For a film about the difficulties faced by a subaltern population, Panay remains strangely bloodless. We hear that the farmlands have dried up, and yet the cinematography insists on leaving them in a hue of luscious green. Panay's father collapses from exhaustion, inciting a key plot turn, and yet his eventual fate isn't to receive a ceremonious death, but to be dropped unceremoniously from the plot altogether. Panay quits her job on the mainland, and drags her daughter away from hers, and yet no one in the family ever seems wanting for money. Instead of committing to any of these costs, the film opts instead for the occasional familial dispute, including a naively sentimental call for a grandparent's continued illness, the ripping of a crayon drawing, and a petulant cursing of family-owned land that would resonate with the older characters from Gone with the Wind.
Don't get me wrong; I'm not saying that these melodramatic moments couldn't have worked in a film that worked to earn them. Nor am I saying that a film about aboriginal struggles shouldn't address how wider forces can strain the ties among the members of an aboriginal family. However, by focusing many strands of its drama on the familial, without ever extracting deep costs on that front, Panay loses much of the political currency that it earned when it initially framed the wider socioeconomic difficulties faced by these aboriginals. If we're asked to identify with the family at the film's centre, and yet this family never seems to deal with problems that can be traced to those dealt with by members of their race, then how can they help to channel an emotionally direct experience of those latter problems, in ways that the best of sociopolitical cinema can provide?
The sole exception, and one that Panay deserves much credit for, emerges in the harrowing encounter between Panay's daughter and a group of village children who resent her mother for apparently rousing the village in order to serve her own ends. Here, instead of presenting us with the confrontation point-blank, Panay's filmmakers opt for a cutaway and slow tracking shot that leave us genuinely worried about the fate that has befallen Panay's daughter. These scenes offer us a glimpse of a Panay that dwells on what we might not dare to countenance about the costs of fighting for a cause—if only the filmmakers had chosen to commit to it.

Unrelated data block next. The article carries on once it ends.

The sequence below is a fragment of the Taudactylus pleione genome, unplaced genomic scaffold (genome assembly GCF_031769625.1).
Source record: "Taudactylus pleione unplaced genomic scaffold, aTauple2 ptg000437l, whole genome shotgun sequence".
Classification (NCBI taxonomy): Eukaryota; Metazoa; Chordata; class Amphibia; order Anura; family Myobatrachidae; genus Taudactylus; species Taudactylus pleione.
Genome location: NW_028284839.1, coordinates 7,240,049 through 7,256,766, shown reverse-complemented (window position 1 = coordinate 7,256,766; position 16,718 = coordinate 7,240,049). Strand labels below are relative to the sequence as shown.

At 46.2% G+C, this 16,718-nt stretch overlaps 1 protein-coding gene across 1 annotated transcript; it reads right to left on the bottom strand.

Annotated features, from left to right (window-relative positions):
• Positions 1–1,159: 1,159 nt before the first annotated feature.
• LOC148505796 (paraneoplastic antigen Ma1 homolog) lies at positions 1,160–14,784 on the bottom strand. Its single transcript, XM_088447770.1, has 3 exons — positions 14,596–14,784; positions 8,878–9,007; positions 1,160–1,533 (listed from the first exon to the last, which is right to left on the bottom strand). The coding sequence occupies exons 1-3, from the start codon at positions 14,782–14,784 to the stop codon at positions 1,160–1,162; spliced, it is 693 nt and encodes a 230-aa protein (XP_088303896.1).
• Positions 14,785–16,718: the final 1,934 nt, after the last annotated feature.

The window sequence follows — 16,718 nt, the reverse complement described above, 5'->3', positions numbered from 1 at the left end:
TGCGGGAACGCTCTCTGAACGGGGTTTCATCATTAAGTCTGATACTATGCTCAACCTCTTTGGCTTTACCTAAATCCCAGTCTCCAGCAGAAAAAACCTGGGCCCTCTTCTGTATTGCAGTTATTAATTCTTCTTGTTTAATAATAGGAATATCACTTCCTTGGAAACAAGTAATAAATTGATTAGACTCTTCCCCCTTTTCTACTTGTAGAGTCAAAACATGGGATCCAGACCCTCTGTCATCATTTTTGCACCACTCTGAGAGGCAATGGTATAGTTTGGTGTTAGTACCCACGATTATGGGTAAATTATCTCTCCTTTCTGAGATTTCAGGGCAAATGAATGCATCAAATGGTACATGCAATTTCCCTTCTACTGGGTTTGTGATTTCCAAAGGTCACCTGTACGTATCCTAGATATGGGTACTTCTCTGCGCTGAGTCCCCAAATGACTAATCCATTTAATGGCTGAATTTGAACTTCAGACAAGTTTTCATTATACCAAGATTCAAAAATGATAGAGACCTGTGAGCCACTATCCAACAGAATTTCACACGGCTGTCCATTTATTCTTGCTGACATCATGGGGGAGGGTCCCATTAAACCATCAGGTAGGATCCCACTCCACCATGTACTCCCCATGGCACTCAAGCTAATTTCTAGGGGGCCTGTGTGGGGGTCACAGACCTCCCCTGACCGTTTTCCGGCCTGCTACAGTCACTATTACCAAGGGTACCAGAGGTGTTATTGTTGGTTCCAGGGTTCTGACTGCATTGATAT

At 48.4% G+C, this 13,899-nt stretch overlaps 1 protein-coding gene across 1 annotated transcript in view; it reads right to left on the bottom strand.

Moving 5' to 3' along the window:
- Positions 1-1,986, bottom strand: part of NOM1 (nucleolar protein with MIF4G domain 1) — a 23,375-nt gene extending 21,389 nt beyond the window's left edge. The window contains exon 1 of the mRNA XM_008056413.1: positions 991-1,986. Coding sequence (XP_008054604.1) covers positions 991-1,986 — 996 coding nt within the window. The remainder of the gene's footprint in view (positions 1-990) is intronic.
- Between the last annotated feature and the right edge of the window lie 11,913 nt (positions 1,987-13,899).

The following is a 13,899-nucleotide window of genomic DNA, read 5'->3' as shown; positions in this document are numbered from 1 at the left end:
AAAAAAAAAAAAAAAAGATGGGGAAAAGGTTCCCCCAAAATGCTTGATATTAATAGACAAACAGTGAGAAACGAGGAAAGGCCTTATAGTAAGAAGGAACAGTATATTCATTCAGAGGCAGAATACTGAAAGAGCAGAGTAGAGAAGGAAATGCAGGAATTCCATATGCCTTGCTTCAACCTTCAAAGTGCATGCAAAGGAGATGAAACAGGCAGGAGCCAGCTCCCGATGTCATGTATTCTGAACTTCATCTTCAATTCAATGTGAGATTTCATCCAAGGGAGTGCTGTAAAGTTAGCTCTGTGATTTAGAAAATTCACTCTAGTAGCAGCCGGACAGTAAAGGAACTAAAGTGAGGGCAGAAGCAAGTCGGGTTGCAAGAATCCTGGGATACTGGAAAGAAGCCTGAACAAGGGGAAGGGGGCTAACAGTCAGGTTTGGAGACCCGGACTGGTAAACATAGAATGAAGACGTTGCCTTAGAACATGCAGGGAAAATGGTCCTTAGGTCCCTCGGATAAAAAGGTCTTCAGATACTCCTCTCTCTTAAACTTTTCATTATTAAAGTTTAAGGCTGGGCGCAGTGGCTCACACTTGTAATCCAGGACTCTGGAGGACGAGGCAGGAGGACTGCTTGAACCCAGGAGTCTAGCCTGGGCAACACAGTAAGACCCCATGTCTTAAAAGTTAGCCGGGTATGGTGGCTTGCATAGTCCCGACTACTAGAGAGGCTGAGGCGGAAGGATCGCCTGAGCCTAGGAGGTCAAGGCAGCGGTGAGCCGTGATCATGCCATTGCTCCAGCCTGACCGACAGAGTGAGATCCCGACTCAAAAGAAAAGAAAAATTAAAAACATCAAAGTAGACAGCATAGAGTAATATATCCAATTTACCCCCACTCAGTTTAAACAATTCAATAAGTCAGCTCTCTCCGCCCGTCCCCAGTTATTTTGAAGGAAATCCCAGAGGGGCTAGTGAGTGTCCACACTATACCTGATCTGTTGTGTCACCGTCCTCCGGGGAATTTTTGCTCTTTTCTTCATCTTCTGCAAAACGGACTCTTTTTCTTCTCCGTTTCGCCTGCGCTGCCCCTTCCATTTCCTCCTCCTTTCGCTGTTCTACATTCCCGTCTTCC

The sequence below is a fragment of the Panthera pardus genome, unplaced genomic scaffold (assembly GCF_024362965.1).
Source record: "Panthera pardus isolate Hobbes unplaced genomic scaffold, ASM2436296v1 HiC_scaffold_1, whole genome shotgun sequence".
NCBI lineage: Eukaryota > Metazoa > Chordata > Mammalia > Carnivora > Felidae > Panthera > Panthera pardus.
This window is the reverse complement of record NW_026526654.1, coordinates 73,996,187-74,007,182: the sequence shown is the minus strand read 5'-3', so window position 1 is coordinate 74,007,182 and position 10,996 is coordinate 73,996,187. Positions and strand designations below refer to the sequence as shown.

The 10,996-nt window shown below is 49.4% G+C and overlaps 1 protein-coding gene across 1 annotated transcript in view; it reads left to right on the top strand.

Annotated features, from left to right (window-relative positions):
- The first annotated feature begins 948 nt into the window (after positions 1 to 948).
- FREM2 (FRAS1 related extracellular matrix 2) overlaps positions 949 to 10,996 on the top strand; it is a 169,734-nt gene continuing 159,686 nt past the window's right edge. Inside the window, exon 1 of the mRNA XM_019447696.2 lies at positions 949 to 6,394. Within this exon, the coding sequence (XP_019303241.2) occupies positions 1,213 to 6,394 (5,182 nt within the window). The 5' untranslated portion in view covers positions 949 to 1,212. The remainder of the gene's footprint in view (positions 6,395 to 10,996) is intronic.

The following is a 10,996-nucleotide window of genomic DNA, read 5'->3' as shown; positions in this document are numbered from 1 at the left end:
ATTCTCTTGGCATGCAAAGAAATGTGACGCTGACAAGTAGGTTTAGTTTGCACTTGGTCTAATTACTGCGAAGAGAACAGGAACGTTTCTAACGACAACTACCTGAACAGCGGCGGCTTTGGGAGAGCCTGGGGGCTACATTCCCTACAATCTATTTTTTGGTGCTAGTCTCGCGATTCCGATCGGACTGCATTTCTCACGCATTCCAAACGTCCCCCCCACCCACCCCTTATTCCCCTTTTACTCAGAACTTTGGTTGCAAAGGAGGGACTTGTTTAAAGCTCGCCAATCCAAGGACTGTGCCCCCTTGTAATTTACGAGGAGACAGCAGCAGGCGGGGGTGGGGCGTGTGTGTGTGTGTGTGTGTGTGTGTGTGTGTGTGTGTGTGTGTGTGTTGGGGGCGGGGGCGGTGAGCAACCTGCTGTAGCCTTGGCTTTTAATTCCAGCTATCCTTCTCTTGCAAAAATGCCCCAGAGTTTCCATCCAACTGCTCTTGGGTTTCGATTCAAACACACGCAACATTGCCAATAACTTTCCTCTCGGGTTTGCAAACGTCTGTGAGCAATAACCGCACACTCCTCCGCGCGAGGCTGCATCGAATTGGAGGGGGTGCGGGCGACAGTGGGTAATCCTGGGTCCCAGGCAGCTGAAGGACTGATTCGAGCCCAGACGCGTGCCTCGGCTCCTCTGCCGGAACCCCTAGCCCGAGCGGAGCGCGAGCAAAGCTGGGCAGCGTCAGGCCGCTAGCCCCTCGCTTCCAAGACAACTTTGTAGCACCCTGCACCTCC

3) Panay proceeds to resolve its challenges far too neatly.
The film does commit to two particular sociopolitical challenges: the first involves Panay’s attempts to revive rice-farming traditions amid a village divided over urban development, while the second focuses on her battles against the state-sanctioned land grab that takes up much of the film's last reel. To Panay's credit, these challenges contribute its most mature and clear-eyed treatment of the realities that these aboriginals might endure. Unfortunately, however, these challenges also contribute some of Panay's most maudlin passages, a result of the film struggling to resolve these tough (and even intractable) realities.
In these passages, it becomes apparent that Panay and its title character deal with problems by insisting that they don't exist, or won't, in the face of pure humanist sentiment. When Panay is questioned by skeptical fellow villagers about what they'll do if their rice remains unsold, Panay guarantees that she will buy it all. When cops arrive to break up these villagers' protest against a land grab, one of the elderly villagers induces an identity crisis in one of the cops by asking him what tribe he is from. Panay's daughter takes a Tiananmen-esque stand against a hulking excavator, and suddenly their rice stock is sold, the land grab dissipated, and their canal re-hydrated. It's the Disneyland version of a story that deserves telling, except that even Walt Disney knew that happiness must be borne of sacrifice. Panay, for all the worth of its subject matter, sacrifices nothing.